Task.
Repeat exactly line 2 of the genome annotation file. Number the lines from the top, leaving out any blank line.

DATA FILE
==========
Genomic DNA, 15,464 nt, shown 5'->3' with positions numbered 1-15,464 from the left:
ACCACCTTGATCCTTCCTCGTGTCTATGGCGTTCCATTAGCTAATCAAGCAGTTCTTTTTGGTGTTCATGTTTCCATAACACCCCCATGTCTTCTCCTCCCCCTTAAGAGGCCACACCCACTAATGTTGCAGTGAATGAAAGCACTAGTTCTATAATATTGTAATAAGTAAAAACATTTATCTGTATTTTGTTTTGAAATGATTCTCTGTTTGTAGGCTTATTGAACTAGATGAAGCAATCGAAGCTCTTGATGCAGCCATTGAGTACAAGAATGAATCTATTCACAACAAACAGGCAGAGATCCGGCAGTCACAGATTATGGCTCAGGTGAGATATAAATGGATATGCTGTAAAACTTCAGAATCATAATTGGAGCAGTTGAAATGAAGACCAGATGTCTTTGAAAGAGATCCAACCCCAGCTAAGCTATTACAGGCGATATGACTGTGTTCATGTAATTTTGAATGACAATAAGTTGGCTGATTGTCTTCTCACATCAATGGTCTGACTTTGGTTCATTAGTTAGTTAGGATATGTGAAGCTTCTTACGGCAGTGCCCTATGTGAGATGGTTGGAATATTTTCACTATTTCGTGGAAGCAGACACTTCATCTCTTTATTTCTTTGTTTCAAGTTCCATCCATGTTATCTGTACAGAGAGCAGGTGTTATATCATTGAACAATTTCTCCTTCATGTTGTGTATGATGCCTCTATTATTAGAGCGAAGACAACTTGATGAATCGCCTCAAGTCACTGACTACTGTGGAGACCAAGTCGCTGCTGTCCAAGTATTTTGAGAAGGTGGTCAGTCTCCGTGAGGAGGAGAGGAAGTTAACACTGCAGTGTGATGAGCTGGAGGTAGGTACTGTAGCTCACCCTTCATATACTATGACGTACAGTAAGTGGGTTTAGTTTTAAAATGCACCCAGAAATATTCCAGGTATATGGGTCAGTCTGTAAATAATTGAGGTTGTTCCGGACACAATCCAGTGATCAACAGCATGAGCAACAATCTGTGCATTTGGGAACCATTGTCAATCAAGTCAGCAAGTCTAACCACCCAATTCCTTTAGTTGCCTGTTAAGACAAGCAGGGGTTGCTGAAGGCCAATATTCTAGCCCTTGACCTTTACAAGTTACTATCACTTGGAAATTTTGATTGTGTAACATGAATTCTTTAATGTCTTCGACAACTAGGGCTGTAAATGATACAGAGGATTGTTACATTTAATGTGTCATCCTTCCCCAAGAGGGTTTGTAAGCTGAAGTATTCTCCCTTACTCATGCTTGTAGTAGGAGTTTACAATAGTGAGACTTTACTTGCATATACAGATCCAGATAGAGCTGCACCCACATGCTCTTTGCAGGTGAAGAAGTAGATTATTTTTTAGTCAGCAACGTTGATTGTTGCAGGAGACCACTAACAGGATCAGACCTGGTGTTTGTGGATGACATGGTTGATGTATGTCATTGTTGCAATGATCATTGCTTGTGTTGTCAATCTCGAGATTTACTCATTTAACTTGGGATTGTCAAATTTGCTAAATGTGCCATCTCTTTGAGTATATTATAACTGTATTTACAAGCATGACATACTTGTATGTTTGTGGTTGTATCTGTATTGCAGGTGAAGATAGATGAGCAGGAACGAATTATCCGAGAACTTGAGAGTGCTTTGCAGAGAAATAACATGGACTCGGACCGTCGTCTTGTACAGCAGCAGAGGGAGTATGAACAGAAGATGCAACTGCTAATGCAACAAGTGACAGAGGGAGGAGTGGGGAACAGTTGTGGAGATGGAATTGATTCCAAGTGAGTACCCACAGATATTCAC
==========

ACCACCTTGATCCTTCCTCGTGTCTATGGCGTTCCATTAGCTAATCAAGCAGTTCTTTTTGGTGTTCATGTTTCCATAACACCCCCATGTCTTCTCCTCCCCCTTAAGAGGCCACACCCACTAATGTTGCAGTGAATGAAAGCACTAGTTCTATAATATTGTAATAAGTAAAAACATTTATCTGTATTTTGTTTTGAAATGATTCTCTGTTTGTAGGCTTATTGAACTAGATGAAGCAATCGAAGCTCTTGATGCAGCCATTGAGTACAAGAATGAATCTATTCACAACAAACAGGCAGAGATCCGGCAGTCACAGATTATGGCTCAGGTGAGATATAAATGGATATGCTGTAAAACTTCAGAATCATAATTGGAGCAGTTGAAATGAAGACCAGATGTCTTTGAAAGAGATCCAACCCCAGCTAAGCTATTACAGGCGATATGACTGTGTTCATGTAATTTTGAATGACAATAAGTTGGCTGATTGTCTTCTCACATCAATGGTCTGACTTTGGTTCATTAGTTAGTTAGGATATGTGAAGCTTCTTACGGCAGTGCCCTATGTGAGATGGTTGGAATATTTTCACTATTTCGTGGAAGCAGACACTTCATCTCTTTATTTCTTTGTTTCAAGTTCCATCCATGTTATCTGTACAGAGAGCAGGTGTTATATCATTGAACAATTTCTCCTTCATGTTGTGTATGATGCCTCTATTATTAGAGCGAAGACAACTTGATGAATCGCCTCAAGTCACTGACTACTGTGGAGACCAAGTCGCTGCTGTCCAAGTATTTTGAGAAGGTGGTCAGTCTCCGTGAGGAGGAGAGGAAGTTAACACTGCAGTGTGATGAGCTGGAGGTAGGTACTGTAGCTCACCCTTCATATACTATGACGTACAGTAAGTGGGTTTAGTTTTAAAATGCACCCAGAAATATTCCAGGTATATGGGTCAGTCTGTAAATAATTGAGGTTGTTCCGGACACAATCCAGTGATCAACAGCATGAGCAACAATCTGTGCATTTGGGAACCATTGTCAATCAAGTCAGCAAGTCTAACCACCCAATTCCTTTAGTTGCCTGTTAAGACAAGCAGGGGTTGCTGAAGGCCAATATTCTAGCCCTTGACCTTTACAAGTTACTATCACTTGGAAATTTTGATTGTGTAACATGAATTCTTTAATGTCTTCGACAACTAGGGCTGTAAATGATACAGAGGATTGTTACATTTAATGTGTCATCCTTCCCCAAGAGGGTTTGTAAGCTGAAGTATTCTCCCTTACTCATGCTTGTAGTAGGAGTTTACAATAGTGAGACTTTACTTGCATATACAGATCCAGATAGAGCTGCACCCACATGCTCTTTGCAGGTGAAGAAGTAGATTATTTTTTAGTCAGCAACGTTGATTGTTGCAGGAGACCACTAACAGGATCAGACCTGGTGTTTGTGGATGACATGGTTGATGTATGTCATTGTTGCAATGATCATTGCTTGTGTTGTCAATCTCGAGATTTACTCATTTAACTTGGGATTGTCAAATTTGCTAAATGTGCCATCTCTTTGAGTATATTATAACTGTATTTACAAGCATGACATACTTGTATGTTTGTGGTTGTATCTGTATTGCAGGTGAAGATAGATGAGCAGGAACGAATTATCCGAGAACTTGAGAGTGCTTTGCAGAGAAATAACATGGACTCGGACCGTCGTCTTGTACAGCAGCAGAGGGAGTATGAACAGAAGATGCAACTGCTAATGCAACAAGTGACAGAGGGAGGAGTGGGGAACAGTTGTGGAGATGGAATTGATTCCAAGTGAGTACCCACAGATATTCAC